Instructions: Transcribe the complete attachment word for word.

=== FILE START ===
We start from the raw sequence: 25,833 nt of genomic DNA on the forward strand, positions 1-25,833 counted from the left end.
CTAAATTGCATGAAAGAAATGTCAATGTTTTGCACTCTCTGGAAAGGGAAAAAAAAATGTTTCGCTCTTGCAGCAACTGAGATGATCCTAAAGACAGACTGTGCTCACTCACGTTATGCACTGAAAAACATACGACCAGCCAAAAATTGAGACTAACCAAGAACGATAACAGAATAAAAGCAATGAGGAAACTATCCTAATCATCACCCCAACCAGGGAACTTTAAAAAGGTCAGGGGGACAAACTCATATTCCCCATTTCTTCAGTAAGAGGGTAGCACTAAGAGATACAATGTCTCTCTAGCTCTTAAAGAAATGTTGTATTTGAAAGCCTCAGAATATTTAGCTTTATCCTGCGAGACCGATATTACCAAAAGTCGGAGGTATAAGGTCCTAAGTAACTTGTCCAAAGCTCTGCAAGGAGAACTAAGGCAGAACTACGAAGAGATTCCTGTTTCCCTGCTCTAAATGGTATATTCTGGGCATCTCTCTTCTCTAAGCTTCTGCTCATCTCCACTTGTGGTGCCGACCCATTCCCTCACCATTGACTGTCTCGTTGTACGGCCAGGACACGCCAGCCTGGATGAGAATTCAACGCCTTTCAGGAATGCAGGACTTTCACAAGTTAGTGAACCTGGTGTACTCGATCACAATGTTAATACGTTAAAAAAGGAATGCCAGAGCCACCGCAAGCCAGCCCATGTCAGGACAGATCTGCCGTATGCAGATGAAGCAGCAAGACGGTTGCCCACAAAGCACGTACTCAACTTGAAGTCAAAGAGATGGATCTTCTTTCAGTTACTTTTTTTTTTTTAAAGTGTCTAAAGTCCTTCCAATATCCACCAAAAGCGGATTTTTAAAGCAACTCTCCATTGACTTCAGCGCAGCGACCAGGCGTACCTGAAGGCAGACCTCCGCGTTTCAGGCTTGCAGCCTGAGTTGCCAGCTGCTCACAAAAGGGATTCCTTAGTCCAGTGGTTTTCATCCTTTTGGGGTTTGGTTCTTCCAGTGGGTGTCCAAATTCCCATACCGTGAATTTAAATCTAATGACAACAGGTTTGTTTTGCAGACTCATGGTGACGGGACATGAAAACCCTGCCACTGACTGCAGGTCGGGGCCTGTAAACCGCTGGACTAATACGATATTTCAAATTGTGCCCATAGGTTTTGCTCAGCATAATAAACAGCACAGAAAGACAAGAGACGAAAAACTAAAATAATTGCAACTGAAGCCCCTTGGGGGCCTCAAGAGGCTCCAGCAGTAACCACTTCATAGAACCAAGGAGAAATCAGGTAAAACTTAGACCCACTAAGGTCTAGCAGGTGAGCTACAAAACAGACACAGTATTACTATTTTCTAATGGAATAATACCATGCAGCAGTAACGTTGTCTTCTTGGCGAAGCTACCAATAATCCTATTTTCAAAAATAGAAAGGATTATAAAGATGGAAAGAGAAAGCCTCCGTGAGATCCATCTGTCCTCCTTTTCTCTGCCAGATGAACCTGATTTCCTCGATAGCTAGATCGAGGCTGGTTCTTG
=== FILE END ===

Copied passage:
We start from the raw sequence: 25,833 nt of genomic DNA on the forward strand, positions 1-25,833 counted from the left end.
CTAAATTGCATGAAAGAAATGTCAATGTTTTGCACTCTCTGGAAAGGGAAAAAAAAATGTTTCGCTCTTGCAGCAACTGAGATGATCCTAAAGACAGACTGTGCTCACTCACGTTATGCACTGAAAAACATACGACCAGCCAAAAATTGAGACTAACCAAGAACGATAACAGAATAAAAGCAATGAGGAAACTATCCTAATCATCACCCCAACCAGGGAACTTTAAAAAGGTCAGGGGGACAAACTCATATTCCCCATTTCTTCAGTAAGAGGGTAGCACTAAGAGATACAATGTCTCTCTAGCTCTTAAAGAAATGTTGTATTTGAAAGCCTCAGAATATTTAGCTTTATCCTGCGAGACCGATATTACCAAAAGTCGGAGGTATAAGGTCCTAAGTAACTTGTCCAAAGCTCTGCAAGGAGAACTAAGGCAGAACTACGAAGAGATTCCTGTTTCCCTGCTCTAAATGGTATATTCTGGGCATCTCTCTTCTCTAAGCTTCTGCTCATCTCCACTTGTGGTGCCGACCCATTCCCTCACCATTGACTGTCTCGTTGTACGGCCAGGACACGCCAGCCTGGATGAGAATTCAACGCCTTTCAGGAATGCAGGACTTTCACAAGTTAGTGAACCTGGTGTACTCGATCACAATGTTAATACGTTAAAAAAGGAATGCCAGAGCCACCGCAAGCCAGCCCATGTCAGGACAGATCTGCCGTATGCAGATGAAGCAGCAAGACGGTTGCCCACAAAGCACGTACTCAACTTGAAGTCAAAGAGATGGATCTTCTTTCAGTTACTTTTTTTTTTTTAAAGTGTCTAAAGTCCTTCCAATATCCACCAAAAGCGGATTTTTAAAGCAACTCTCCATTGACTTCAGCGCAGCGACCAGGCGTACCTGAAGGCAGACCTCCGCGTTTCAGGCTTGCAGCCTGAGTTGCCAGCTGCTCACAAAAGGGATTCCTTAGTCCAGTGGTTTTCATCCTTTTGGGGTTTGGTTCTTCCAGTGGGTGTCCAAATTCCCATACCGTGAATTTAAATCTAATGACAACAGGTTTGTTTTGCAGACTCATGGTGACGGGACATGAAAACCCTGCCACTGACTGCAGGTCGGGGCCTGTAAACCGCTGGACTAATACGATATTTCAAATTGTGCCCATAGGTTTTGCTCAGCATAATAAACAGCACAGAAAGACAAGAGACGAAAAACTAAAATAATTGCAACTGAAGCCCCTTGGGGGCCTCAAGAGGCTCCAGCAGTAACCACTTCATAGAACCAAGGAGAAATCAGGTAAAACTTAGACCCACTAAGGTCTAGCAGGTGAGCTACAAAACAGACACAGTATTACTATTTTCTAATGGAATAATACCATGCAGCAGTAACGTTGTCTTCTTGGCGAAGCTACCAATAATCCTATTTTCAAAAATAGAAAGGATTATAAAGATGGAAAGAGAAAGCCTCCGTGAGATCCATCTGTCCTCCTTTTCTCTGCCAGATGAACCTGATTTCCTCGATAGCTAGATCGAGGCTGGTTCTTG